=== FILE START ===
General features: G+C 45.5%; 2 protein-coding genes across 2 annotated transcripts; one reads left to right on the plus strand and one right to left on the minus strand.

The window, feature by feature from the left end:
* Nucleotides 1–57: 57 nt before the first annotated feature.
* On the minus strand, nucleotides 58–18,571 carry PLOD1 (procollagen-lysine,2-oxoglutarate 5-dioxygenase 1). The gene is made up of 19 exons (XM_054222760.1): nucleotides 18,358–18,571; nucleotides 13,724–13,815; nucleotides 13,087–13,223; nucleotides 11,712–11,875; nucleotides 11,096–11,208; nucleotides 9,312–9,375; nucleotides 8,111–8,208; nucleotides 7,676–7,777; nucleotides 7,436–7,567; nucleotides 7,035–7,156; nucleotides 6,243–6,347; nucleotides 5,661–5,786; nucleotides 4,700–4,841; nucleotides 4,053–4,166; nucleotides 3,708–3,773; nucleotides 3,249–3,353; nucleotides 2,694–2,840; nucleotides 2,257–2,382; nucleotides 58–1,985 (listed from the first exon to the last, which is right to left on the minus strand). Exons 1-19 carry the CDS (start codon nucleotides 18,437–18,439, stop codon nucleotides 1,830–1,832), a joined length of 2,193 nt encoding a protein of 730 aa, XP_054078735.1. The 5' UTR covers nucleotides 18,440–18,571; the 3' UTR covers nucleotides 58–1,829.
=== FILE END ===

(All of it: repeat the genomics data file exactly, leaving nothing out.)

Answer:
General features: G+C 45.5%; 2 protein-coding genes across 2 annotated transcripts; one reads left to right on the plus strand and one right to left on the minus strand.

The window, feature by feature from the left end:
* Nucleotides 1–57: 57 nt before the first annotated feature.
* On the minus strand, nucleotides 58–18,571 carry PLOD1 (procollagen-lysine,2-oxoglutarate 5-dioxygenase 1). The gene is made up of 19 exons (XM_054222760.1): nucleotides 18,358–18,571; nucleotides 13,724–13,815; nucleotides 13,087–13,223; nucleotides 11,712–11,875; nucleotides 11,096–11,208; nucleotides 9,312–9,375; nucleotides 8,111–8,208; nucleotides 7,676–7,777; nucleotides 7,436–7,567; nucleotides 7,035–7,156; nucleotides 6,243–6,347; nucleotides 5,661–5,786; nucleotides 4,700–4,841; nucleotides 4,053–4,166; nucleotides 3,708–3,773; nucleotides 3,249–3,353; nucleotides 2,694–2,840; nucleotides 2,257–2,382; nucleotides 58–1,985 (listed from the first exon to the last, which is right to left on the minus strand). Exons 1-19 carry the CDS (start codon nucleotides 18,437–18,439, stop codon nucleotides 1,830–1,832), a joined length of 2,193 nt encoding a protein of 730 aa, XP_054078735.1. The 5' UTR covers nucleotides 18,440–18,571; the 3' UTR covers nucleotides 58–1,829.